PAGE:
So as many of you know, I'm a huge "Destiny" player. I have been playing since before Day 1. I played the beta and just kept playing well into its third year. Bungie did an amazing job striking just the right balance of action, leveling, and loot progression that kept players playing even though the game had its rough edges. In fact, it was a deeply flawed game.
The game suffered from appearing to be unfinished. There was so much potential there. Any Year 1 player could testify they could see what the game wanted to be. That's not the game we got as players though. That being said, that didn't stop me from putting countless hours into that game and never stopped in the three years it has been out. I have played other games for sure. However, I have always come back for the ongoing events and expansions.
The evolution of this game is very dramatic. It's not even the same game that was released in 2014. Everything has been refined and redefined. The mechanics are more forgiving, there are plenty of activities to do, and the drop rate for loot (a decidedly important part of the game) all improved and made it the game it is today. It's incredible to think that the only way to get loot in the beginning on a consistent basis was to shoot into a cave for hours...
What I've come to talk to you about today though, is not where "Destiny" has been, but where it's going. "Destiny 2" is rumored to be on the horizon. From what has been leaked, it promises to be a whole new experience that'll expand upon the gameplay of the first, but deliver Bungie's original vision. This is an exciting proposition. In fact, I'm choosing not to get hyped about it until I've heard official word on the actual content. Well, at least keep my hype in control. It's a lofty goal to be sure. My question is "Will it capture the heart and soul of the original?"
Now, Bungie is no stranger to creating legacies. Just look at the "Halo" franchise. They basically invented the First Person Shooter on consoles. The genre had only viably existed on PC up to that point. In fact, when I had heard first about "Halo", I kind of scoffed at the idea of playing an FPS with a controller instead of a mouse and keyboard. "Halo", though, became the universal template for achieving that game type on a console. It paved the way for all of the "Call of Duties" and "Battlefields". One cannot deny the influence Bungie has left on the industry as a whole. Many couldn't fathom them doing any wrong.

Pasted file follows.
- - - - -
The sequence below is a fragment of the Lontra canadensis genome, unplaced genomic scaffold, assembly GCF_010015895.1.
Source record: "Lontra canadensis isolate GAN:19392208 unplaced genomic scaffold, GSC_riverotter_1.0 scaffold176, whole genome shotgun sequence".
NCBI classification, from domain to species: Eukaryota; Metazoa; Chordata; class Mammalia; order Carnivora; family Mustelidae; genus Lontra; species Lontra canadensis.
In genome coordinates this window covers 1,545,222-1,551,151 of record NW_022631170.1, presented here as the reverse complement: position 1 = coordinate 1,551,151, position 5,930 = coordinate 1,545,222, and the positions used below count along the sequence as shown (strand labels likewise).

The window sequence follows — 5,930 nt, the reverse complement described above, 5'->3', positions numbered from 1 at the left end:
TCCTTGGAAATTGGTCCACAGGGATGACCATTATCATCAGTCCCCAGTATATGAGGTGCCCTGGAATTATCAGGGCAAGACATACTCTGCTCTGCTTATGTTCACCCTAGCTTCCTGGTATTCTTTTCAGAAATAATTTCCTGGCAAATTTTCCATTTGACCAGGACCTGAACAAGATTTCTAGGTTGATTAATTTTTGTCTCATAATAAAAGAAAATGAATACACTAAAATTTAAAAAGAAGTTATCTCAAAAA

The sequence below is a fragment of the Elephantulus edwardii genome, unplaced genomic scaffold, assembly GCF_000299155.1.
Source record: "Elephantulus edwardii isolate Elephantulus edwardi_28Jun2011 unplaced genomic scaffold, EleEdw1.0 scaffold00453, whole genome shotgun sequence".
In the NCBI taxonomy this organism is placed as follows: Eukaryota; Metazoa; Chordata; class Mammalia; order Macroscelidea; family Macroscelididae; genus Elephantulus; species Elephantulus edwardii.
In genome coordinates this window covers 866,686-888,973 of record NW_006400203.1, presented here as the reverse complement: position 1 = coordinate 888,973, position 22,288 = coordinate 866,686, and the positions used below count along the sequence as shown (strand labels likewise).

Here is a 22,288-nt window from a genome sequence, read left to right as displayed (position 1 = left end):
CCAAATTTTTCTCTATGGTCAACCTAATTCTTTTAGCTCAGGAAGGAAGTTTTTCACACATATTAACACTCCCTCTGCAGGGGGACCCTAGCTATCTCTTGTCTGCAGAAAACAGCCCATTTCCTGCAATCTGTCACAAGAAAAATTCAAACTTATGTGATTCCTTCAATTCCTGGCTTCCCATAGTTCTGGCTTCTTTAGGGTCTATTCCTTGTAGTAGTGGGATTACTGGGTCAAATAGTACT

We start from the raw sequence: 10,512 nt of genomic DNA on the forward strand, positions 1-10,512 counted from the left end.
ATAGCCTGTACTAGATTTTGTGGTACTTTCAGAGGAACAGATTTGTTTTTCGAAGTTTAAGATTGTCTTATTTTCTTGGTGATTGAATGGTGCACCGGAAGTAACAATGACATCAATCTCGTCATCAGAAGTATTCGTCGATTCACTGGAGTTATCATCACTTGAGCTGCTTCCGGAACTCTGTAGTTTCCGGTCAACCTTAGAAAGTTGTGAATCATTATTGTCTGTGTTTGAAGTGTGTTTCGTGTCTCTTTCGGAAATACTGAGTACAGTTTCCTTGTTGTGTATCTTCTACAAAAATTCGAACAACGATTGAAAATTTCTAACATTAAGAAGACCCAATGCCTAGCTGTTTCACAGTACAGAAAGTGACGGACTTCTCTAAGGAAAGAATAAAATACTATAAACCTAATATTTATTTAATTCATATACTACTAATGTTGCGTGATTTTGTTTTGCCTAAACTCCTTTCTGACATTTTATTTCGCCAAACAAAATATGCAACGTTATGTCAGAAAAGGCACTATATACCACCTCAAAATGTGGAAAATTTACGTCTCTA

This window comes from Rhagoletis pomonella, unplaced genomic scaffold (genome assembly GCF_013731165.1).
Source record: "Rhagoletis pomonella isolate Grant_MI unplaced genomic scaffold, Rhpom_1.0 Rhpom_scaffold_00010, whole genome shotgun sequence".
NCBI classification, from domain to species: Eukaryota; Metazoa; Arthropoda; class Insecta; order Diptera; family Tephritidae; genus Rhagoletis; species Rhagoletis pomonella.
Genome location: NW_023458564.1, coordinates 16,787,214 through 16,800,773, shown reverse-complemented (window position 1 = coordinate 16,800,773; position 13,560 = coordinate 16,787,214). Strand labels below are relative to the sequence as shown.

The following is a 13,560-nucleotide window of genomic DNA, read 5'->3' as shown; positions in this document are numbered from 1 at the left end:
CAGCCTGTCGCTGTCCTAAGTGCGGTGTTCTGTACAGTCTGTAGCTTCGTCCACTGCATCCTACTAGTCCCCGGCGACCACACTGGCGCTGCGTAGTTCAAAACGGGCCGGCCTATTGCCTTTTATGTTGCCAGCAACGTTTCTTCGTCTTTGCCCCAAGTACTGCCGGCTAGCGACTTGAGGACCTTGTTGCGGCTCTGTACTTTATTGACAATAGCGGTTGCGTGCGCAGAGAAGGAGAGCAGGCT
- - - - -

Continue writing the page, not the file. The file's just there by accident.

So, of course, expectations were high for "Destiny" when it was release in September of 2014. The argument could be made that Bungie initially failed to meet those expectations upon the game's initial release. It took months of community engagement and patches and expansions for it to finally start looking like the game fans wanted. Still, there was something...electric about "Destiny". Maybe it was the responsiveness of the controls, or the addictive nature of loot drop rates. Maybe it was the art style and finding the absolute best loadout for your character. I could not really say for sure. It certainly wasn't the story at first. Nor was it the list of activities one could do when finishing said story. There was much to hate about it, but the game maintained an amazingly steady player base that waxed and waned very little over the course of its current life. I was one of those players. I still am.
So I come back to my question. "Can Bungie do it again?" Will starting over from the ground up serve the player base or alienate them? They would be able to usurp the technical limitations of the original with a brand new game to be sure. The argument can be made that the limitations of the original were a direct result of the game being on previous generation consoles as well as current generation consoles. Bungie had been technologically handcuffed by the hardware for which they were developing. So it will be a given that the game will advance the franchise by abandoning those limitations.
My concern is that it wont quite be the same feeling.
It felt the way it did because of what it managed to achieve despite the technical shortcomings. It made a sprawling space epic without a giant galactic map. There was exploration without it being an open world game. There was massive multiplayer without the game being an MMO. It managed to boil these experiences down into its most fundamental parts and make something truly special. It included all of those genres without actually being part of them. It made the game accessible to the adult with a job and kids who played these types of games in their youth, but now couldn't devote the time to playing them. It had this "drop in and play the game you wanted" mentality that spoke to a large player base out there.
What will happen when Bungie gets rid of the difficulties in making the game bigger and more open?
I hope that Bungie never forgets where this franchise came from. As always, I'm sure they'll include the community that has made this game an extremely vibrant player base. They always have. I haven't seen any company other than Blizzard include their players in so much of the development before. My major hope for the future is to keep "Destiny" as small game that goes to big places. I hope they keep the modular aspects of the original. This game is truly something special.
My title states this game is "Lightning in a Bottle". I want to get struck by that lightning again with the sequel.
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